Play Therapy at Different Ages & Stages
Play Therapy can vary greatly based on the interests, age, strengths and presenting problem.
What can you or your child expect to experience in play therapy at different ages and stages?
- Initial sessions are focused on rapport building, creating a safe space where children and adults alike feel comfortable and want to return to again.
- Play therapy for pre-school age children often focuses on pretend play. This can occur with a doll house, sand tray, floor play or a combination or those activities. Child-Centered play therapy is utilized to help children play out experiences, feelings and thoughts. Parents are often encouraged to join sessions to learn how to be the change agents and to carry-over "special play time" at home.
- Play therapy for school-age children may include specialized art activities and therapeutic games geared toward helping children identify and verbalize their feelings, or find fun ways to express anger while increasing self-regulation and coping.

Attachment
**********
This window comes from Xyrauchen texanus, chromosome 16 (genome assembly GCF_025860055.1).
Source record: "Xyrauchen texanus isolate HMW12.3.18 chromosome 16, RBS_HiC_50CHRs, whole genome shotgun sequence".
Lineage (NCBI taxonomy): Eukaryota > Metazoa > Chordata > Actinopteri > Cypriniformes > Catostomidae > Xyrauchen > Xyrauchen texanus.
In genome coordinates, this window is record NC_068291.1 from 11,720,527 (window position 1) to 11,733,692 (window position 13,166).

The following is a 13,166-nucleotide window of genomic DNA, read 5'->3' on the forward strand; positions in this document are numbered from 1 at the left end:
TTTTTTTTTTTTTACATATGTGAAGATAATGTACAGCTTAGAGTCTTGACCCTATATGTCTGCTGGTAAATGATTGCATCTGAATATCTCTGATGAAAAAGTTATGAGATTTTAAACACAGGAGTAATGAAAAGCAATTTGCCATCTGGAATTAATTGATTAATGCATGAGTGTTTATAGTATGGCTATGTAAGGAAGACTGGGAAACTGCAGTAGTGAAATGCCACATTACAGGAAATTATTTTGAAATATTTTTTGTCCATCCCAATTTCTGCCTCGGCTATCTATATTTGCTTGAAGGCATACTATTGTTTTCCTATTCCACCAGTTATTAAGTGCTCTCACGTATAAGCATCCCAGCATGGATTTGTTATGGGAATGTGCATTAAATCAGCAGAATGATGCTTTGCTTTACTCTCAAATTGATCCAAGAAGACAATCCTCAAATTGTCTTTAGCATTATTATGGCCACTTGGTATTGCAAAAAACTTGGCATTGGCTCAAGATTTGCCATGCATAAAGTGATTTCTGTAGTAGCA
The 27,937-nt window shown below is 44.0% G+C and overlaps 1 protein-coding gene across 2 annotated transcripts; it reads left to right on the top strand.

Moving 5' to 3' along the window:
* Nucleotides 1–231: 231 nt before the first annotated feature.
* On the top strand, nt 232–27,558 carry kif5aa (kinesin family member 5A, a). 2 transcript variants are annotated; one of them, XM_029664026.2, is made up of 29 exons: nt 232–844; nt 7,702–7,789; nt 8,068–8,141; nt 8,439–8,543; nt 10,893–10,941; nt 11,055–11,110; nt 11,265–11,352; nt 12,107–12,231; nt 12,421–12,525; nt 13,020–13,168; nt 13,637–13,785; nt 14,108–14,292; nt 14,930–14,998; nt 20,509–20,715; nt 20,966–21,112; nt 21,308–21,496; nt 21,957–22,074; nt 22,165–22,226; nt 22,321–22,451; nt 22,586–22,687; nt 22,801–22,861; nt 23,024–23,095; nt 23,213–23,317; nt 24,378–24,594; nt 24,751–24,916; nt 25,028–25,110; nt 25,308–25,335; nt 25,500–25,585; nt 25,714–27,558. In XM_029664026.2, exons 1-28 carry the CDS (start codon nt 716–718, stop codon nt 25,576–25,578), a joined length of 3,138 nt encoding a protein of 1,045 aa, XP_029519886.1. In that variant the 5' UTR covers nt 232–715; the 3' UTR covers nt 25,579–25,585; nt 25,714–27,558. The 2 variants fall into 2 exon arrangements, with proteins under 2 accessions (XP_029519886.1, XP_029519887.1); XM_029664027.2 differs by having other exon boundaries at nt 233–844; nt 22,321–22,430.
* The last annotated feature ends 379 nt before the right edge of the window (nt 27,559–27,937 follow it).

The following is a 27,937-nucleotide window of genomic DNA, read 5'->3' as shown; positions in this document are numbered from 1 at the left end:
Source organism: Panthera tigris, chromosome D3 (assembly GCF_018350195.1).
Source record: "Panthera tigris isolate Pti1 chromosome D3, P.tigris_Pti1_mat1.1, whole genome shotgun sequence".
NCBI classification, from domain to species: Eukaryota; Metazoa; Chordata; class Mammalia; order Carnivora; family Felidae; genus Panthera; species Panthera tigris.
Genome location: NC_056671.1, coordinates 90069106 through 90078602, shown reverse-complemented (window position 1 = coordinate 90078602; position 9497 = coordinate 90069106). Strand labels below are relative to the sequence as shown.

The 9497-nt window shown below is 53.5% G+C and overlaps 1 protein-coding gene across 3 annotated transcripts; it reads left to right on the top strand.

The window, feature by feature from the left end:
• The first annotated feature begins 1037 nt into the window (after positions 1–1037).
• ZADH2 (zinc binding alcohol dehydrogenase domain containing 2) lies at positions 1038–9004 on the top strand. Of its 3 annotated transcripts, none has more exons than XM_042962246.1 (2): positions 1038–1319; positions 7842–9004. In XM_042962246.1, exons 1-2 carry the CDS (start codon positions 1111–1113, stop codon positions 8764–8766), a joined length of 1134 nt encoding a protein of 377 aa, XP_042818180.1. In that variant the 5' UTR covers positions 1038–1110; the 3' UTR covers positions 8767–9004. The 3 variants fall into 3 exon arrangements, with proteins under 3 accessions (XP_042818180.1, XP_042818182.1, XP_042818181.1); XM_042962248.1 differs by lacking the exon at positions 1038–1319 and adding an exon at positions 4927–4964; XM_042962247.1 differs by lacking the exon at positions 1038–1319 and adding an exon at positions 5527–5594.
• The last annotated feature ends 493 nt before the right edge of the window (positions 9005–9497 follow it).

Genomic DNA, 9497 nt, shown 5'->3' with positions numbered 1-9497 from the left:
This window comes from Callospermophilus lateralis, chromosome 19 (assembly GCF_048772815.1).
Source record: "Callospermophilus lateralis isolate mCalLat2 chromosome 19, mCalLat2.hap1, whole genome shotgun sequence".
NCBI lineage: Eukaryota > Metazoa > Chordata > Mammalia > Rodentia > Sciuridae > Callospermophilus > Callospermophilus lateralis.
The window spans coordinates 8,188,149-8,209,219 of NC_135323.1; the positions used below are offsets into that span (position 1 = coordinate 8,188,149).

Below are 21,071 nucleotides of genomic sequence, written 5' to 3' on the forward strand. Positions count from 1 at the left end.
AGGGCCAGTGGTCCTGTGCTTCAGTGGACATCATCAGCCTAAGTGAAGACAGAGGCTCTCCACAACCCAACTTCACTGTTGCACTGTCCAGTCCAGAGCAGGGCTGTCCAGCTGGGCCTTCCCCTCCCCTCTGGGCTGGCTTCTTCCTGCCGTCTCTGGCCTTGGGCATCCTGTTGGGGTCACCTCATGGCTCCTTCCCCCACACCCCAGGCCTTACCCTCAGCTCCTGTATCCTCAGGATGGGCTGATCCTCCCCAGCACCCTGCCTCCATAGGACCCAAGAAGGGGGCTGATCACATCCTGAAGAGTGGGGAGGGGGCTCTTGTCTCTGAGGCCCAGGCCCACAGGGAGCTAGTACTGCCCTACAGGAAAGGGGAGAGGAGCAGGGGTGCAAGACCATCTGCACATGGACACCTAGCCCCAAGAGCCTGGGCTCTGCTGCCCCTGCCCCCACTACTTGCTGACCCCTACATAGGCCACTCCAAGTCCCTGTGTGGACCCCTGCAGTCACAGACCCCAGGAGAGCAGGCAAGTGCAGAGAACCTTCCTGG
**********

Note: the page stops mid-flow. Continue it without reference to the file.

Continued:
- Play therapy for teenagers may focus more on higher level activities such as expressive activities such as lyric/song analysis or collaging. It can include therapeutic games such as feelings Jenga or hands-on symbolic/interpretive work with sand trays.
- Play therapy for adults includes examples such as sand trays, painting, grief book illustration or positive affirmation activities.
- Family play therapy may include sibling sessions, parent-child sessions or activities that involve the entire family, giving members the opportunity to communicate with each other in a safe place as they work through challenges.
According to research, "Although everyone benefits, play therapy is especially appropriate for children ages 3 through 12 years old (Carmichael, 2006; Gil, 1991; Landreth, 2002; Schaefer, 1993). Teenagers and adults have also benefited from play techniques and recreational processes. To that end, use of play therapy with adults within mental health, agency, and other healthcare contexts is increasing (Pedro-Carroll & Reddy, 2005; Schaefer, 2003). In recent years, play therapy interventions have also been applied to infants and toddlers (Schaefer et. al., 2008)." (Association for Play Therapy, www.a4pt.org/?page=PTMakesADifference, 2016)